One more area I should mention. Shooting the PF-9 (and other ultra light high powered pocket pistols) is not like shooting a big, heavy service pistol. It really does require good technique and practice. You do need a firm (not a death grip, but firm) grasp of the grip. Hold high as your hand will fit comfortably on the grip. Be sure you keep a good, locked wrist (with a large, heavy pistol, the tendency is to absorb recoil in the wrist, by letting the wrist flex a bit-this is a "no-no" with an ultra light) and absorb recoil in the elbow and upper arm. This will keep from the so-called limp wrist effect and ensure you get the best out of your new PF-9.

Jim R
 

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Make double sure the frankenbolt is tight. A bit of locktite is the way to go.
 

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I think I Ninja'd you PF9Newbie.
 

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Good responses so far, not going to repeat them.

My recommendations for accessories are:

Buy the Hougue Handall Jr and the Northwood Trigger. Both of them make the gun feel so much better and helped me shoot it much more accurately.
 

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I'd say to avoid ALOT of frustration, field strip, clean, do a minor FB ( take out the screw on the extractor spring and apply BLUE loctite, polish the CHAMBER in a back and forth motion with a scotchbrite pad,LUBE!!!) reassemble and go to the range. wish I would had done this and saved myself prolly $60-$80 in ammo. Enjoy!!
 

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Depending on the color be careful with sanding. Black and grey ok, tan, green, not ok if the gun is new. Keltec has started using cerakote on the grips and plastic under the color is white.
 

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If you do remove the extractor spring screw to loctite it, which I also HIGHLY recommend, make sure you don't tighten in down against the firing pin upon re-assembly.
 

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Discussion Starter #15
Thanks! JimR (PF9Newbie) and others who echoed the same.

Very solid advice indeed. I had previously read the [goldenloki] page prior to registering here and that was one of my main concerns as to whether or not should I go ahead and do a complete break down F/B right off the bat with a brand new gun or start the break in process first and then look for wear patterns.

I'll proceed with the initial cleaning and proper lubrication before heading to the testing grounds.
 

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Discussion Starter #16
Good responses so far, not going to repeat them.

My recommendations for accessories are:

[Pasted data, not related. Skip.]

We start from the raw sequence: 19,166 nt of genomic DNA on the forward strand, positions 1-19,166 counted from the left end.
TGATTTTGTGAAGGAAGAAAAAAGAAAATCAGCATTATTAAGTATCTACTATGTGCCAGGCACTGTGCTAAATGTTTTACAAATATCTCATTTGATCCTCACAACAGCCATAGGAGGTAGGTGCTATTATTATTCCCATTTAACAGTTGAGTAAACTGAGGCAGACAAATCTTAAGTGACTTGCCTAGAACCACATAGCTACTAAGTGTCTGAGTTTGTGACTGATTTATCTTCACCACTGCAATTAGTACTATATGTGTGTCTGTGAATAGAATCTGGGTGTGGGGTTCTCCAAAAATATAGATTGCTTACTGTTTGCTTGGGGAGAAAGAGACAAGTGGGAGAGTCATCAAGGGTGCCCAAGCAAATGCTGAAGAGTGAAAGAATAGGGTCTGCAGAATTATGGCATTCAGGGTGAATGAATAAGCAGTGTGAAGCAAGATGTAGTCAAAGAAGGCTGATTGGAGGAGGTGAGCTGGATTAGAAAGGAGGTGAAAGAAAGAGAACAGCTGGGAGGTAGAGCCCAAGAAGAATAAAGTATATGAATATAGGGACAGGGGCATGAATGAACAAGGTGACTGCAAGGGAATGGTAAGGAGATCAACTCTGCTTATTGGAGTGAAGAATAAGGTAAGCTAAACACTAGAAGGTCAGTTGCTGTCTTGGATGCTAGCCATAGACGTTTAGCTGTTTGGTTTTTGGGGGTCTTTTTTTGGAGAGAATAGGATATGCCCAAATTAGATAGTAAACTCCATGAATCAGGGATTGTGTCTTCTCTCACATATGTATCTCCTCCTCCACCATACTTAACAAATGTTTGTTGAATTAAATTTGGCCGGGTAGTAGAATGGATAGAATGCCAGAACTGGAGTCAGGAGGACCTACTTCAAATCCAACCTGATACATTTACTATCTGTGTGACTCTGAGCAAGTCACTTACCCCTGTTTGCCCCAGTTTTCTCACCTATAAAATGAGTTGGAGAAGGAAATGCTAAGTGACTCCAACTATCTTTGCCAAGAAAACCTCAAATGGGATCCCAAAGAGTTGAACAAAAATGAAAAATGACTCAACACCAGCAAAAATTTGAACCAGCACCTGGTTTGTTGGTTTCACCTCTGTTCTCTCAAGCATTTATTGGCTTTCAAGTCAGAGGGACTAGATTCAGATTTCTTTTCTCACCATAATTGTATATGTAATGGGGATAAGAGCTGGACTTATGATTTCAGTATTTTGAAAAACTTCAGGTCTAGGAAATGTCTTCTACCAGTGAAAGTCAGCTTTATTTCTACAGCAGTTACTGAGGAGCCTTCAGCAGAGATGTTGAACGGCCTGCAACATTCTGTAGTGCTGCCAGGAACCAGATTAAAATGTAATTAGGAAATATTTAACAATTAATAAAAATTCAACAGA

Buy the Houge Handall Jr and the Northwood Trigger. Both of them make the gun feel so much better and helped me shoot it much more accurately.
I'll be ordering the Houge Jr. tomorrow and I've already checked out the Northwood Trigger too which I'd like to add soon (currently out of stock). But I also see the need to pick up a extra mag or two (rather quickly).

I'll be heading out tomorrrow to see what my local offerings might be in regards to ammo choices.

Is the Independence ammo brand worth trying?
 

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Discussion Starter #17
Depending on the color be careful with sanding. Black and grey ok, tan, green, not ok if the gun is new. Keltec has started using cerakote on the grips and plastic under the color is white.
Thanks for letting me know that... As you can see, I got the park/green version.. I looked it over pretty good last night and there's a couple of ridges but overall nothing major.
 

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Discussion Starter #18
Make double sure the frankenbolt is tight. A bit of locktite is the way to go.

I'd say to avoid ALOT of frustration, field strip, clean, do a minor FB ( take out the screw on the extractor spring and apply BLUE loctite, polish the CHAMBER in a back and forth motion with a scotchbrite pad,LUBE!!!) reassemble and go to the range. wish I would had done this and saved myself prolly $60-$80 in ammo. Enjoy!!

If you do remove the extractor spring screw to loctite it, which I also HIGHLY recommend, make sure you don't tighten in down against the firing pin upon re-assembly.
I'd had read earlier that a drop of blue loctite is very beneficial, seems very agreed upon and unanimous here as well. It's responses like these that keep us new guys from chasing our tails (well... at least a little less) and saving the unneccesary headache and loss of ammo from a loose/lost or overtightened screw trying to isolate an issue.